Through the work of a well-represented tribal alliance, and the efforts of Rudy Clements to get Governor Vic Atiyeh to rethink his position regarding the initiative, tribes were able to stop the momentum and keep the measure from even being on the ballot. The result of these efforts was a considerable savings in resources by not having to publicly fight a ballot measure during the election cycle.
Working with ECONorthwest to gather information about all 9 tribes and what their contributions are to both their local communities and the state as a whole has been a major component of the efforts of the Oregon Tribal Gaming Alliance. Having solid information that emphasizes the positive benefits of tribal gaming throughout Oregon is a key tool in educating the general public, elected officials, and key stakeholders. These studies have highlighted the contributions of tribes to their local economies and the State of Oregon.
The Oregon Tribal Gaming Alliance has been able to take advantage of the resources that tribes have with their individual professional lobbyists. There is a strong lobby presence in Salem from several tribes, and a coordinated effort with distinct direction from the Oregon Tribal Gaming Alliance has lead efforts to raise awareness of tribal activities. The lobby group has created an even stronger presence for tribes, and has helped to influence legislative directives that have the potential to impact Indian Country.
In the unveiling of the ECONorthwest Report, the Oregon Tribal Gaming Alliance was able to work with the press to insure good coverage and a heightened awareness of the benefits of Indian Gaming to the State of Oregon. A front-page “above the fold” story appeared in the Oregonian the day of a scheduled press conference highlighting the achievement of the tribes, and the development of strong reservation economies that have also been a boon to local communities.
Delivery of information is a key component to effective lobbying. Having an effective leave behind, or a document that can prepare or entice elected officials or journalists to want to know more is critical. The Oregon Tribal Gaming Alliance one-page document highlighting the “Top Ten Key Facts About Tribal Gaming in Oregon” was a perfect compliment to the entire ECONorthwest study and helped garner attention with media and staff of elected officials during lobby efforts in the 2005 legislative session.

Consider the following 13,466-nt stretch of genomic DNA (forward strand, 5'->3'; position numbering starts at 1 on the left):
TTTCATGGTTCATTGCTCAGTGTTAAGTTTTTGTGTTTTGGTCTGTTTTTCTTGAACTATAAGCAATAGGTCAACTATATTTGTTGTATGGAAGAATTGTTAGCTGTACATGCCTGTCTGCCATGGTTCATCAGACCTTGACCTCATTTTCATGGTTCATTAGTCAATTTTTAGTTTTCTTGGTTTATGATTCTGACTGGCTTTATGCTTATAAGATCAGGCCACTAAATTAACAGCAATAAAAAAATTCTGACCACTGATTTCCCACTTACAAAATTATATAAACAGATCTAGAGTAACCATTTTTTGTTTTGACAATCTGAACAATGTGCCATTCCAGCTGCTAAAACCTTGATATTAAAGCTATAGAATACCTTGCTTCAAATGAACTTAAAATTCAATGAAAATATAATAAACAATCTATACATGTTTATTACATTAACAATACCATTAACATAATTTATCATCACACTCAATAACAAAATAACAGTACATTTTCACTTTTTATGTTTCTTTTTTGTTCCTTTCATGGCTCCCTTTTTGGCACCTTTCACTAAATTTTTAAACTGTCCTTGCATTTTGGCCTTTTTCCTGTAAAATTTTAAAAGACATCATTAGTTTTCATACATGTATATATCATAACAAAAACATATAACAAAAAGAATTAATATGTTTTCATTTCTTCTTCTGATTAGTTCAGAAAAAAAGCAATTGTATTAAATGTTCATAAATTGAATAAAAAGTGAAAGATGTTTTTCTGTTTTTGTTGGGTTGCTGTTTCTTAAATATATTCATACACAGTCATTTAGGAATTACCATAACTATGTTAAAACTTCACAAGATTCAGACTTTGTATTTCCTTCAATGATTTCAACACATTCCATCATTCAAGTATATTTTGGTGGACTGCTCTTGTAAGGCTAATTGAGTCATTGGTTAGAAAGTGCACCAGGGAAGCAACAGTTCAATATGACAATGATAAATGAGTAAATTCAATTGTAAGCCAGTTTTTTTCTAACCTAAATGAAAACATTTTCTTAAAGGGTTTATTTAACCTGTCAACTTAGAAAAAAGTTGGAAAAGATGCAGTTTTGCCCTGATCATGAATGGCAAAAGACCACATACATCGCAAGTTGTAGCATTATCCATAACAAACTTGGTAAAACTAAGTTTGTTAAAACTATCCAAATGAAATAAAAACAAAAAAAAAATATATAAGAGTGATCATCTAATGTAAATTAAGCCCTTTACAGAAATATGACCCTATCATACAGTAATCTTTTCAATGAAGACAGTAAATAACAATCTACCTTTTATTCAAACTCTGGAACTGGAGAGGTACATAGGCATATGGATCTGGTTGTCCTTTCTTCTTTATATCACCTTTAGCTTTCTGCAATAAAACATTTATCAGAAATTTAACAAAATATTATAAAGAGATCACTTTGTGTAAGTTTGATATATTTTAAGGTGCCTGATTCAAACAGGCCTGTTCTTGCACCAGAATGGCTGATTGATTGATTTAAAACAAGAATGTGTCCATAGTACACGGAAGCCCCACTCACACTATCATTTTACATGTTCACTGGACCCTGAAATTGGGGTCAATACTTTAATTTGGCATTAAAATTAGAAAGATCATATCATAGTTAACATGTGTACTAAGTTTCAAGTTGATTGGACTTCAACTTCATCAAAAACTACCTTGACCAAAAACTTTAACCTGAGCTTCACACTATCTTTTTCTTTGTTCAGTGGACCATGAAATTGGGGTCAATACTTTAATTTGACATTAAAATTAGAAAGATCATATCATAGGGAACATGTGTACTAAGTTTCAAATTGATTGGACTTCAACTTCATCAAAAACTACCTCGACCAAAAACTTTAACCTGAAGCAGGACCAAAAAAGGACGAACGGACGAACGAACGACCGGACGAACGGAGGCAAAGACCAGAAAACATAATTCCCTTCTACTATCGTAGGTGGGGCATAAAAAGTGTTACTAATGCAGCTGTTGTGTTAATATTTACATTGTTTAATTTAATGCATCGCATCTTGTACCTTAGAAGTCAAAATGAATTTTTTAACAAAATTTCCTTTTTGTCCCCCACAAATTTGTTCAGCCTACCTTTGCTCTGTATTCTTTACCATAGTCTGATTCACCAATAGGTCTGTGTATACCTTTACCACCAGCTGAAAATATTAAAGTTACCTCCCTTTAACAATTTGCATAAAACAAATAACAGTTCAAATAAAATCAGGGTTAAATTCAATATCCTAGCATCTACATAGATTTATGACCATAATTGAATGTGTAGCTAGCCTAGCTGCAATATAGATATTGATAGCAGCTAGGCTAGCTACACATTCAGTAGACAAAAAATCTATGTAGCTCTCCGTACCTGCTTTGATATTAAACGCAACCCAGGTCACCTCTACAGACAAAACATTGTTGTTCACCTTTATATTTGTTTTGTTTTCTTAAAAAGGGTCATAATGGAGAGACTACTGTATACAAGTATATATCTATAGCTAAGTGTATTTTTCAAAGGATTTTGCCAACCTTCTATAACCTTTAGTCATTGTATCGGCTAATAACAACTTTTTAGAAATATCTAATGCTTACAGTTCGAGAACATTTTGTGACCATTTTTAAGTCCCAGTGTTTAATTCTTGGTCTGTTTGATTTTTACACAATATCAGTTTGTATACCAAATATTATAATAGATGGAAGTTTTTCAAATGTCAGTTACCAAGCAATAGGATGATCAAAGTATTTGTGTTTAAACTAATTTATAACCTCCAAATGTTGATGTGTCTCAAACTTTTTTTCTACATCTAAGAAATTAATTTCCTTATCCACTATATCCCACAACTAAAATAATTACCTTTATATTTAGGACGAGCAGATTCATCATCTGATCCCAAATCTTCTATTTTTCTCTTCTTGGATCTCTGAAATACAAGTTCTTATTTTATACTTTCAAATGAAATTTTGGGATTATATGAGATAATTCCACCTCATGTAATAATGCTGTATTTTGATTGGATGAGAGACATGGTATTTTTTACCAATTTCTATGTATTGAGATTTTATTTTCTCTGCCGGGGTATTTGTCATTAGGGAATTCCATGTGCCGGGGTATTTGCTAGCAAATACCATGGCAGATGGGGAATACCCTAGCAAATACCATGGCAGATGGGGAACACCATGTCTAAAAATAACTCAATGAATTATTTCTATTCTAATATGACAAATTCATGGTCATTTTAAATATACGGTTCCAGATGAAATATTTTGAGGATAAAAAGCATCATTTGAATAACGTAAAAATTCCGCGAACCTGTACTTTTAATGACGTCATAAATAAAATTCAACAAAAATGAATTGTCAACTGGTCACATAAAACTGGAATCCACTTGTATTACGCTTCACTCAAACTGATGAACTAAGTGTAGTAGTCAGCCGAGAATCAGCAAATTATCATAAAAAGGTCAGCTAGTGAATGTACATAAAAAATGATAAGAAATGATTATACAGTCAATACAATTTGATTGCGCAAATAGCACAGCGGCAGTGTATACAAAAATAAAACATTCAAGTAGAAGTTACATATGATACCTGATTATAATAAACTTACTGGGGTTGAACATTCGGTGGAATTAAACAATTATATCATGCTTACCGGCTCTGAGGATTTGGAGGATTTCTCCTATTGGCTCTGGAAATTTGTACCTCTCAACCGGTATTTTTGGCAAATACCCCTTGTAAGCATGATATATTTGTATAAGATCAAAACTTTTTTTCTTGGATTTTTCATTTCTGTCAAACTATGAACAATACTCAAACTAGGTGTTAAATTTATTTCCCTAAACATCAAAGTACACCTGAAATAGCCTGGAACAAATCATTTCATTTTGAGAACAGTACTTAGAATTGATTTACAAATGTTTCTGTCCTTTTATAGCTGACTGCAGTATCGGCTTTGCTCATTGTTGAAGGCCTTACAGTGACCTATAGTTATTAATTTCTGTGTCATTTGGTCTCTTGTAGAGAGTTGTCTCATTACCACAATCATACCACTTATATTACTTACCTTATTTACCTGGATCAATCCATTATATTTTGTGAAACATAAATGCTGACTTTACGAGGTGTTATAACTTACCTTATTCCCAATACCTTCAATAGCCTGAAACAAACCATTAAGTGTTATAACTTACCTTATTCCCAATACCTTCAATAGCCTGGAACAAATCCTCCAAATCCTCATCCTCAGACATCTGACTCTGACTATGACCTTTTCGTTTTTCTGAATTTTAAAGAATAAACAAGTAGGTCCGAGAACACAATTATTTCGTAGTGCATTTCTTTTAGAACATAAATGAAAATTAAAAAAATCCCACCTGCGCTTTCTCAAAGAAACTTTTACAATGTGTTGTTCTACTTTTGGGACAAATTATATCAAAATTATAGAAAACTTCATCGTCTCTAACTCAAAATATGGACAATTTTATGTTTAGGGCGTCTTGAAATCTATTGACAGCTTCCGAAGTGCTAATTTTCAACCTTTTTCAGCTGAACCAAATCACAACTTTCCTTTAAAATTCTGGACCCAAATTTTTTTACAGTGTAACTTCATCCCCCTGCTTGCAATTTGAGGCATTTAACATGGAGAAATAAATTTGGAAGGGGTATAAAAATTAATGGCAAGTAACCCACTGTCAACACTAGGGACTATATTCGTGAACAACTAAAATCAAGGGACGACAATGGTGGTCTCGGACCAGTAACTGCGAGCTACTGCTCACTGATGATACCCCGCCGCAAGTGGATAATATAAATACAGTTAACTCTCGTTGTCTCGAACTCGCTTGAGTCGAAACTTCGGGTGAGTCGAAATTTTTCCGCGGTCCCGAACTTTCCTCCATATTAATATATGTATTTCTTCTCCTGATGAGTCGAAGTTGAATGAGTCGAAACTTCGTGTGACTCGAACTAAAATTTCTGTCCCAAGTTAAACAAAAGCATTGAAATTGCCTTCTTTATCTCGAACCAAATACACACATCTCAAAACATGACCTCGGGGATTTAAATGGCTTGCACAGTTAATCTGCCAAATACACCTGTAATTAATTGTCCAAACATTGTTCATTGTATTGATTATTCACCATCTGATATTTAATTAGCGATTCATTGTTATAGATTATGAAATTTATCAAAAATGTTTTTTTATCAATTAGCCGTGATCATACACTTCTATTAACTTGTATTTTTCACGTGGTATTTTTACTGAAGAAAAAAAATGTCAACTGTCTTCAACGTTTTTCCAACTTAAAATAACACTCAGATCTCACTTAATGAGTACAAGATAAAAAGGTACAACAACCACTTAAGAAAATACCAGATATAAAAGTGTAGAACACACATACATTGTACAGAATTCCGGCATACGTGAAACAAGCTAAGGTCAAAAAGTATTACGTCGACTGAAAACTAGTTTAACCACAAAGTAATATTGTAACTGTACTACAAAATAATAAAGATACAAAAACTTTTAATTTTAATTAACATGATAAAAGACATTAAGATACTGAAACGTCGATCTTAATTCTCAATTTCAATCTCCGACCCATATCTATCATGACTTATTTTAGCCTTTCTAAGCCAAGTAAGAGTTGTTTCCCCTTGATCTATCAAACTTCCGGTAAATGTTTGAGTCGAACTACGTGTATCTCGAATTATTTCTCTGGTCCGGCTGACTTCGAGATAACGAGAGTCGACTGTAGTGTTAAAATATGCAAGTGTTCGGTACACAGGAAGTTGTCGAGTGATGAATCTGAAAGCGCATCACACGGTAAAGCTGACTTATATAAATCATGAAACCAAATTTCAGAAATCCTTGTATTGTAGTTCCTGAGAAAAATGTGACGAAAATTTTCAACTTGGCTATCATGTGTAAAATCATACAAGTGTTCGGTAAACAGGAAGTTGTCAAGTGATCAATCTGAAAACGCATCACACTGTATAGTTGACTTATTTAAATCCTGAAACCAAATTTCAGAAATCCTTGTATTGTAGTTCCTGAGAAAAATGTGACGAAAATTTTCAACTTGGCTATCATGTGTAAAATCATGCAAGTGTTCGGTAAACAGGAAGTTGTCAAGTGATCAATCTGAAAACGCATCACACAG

During the 2005 legislative session a bill was introduced to expand the amount of Video Lottery Terminals at the Portland Meadows Racetrack. While this does not offer any direct competition to tribal gaming throughout the State of Oregon, it could open a door to future expansion of non-tribal gaming. Through a “small win” type strategy, the number of machines could be expanded over several years and legislative cycles to go from 10 to 50, then 100 and so on. This type of legislation and opening of potential for non-tribal gaming to become the norm in Oregon is something that needed to be addressed by Oregon tribes. With a letter, and a concentrated effort from the Oregon Tribal Gaming Alliance lobbyists’ the bill was tabled and died.
As both a benchmark and a message for the legislature, a budget note inserted during this last legislative session puts into writing a directive for focus upon the OSP Budget and concerns from the OTGA for expenditures in the future.
Through a face-to-face meeting and background work with the Secretary of State and his staff, the Oregon Tribal Gaming Alliance and the Oregon Association of Indian Gaming Commissioners were able to communicate their concerns and needs for an upcoming audit regarding the Oregon State Police budget and billing system. The need for understanding of each tribe as an independent sovereign was emphasized and conveyed well to the State. This meeting started the audit process off on the right foot and held to the spirit of true government-to-government consultation.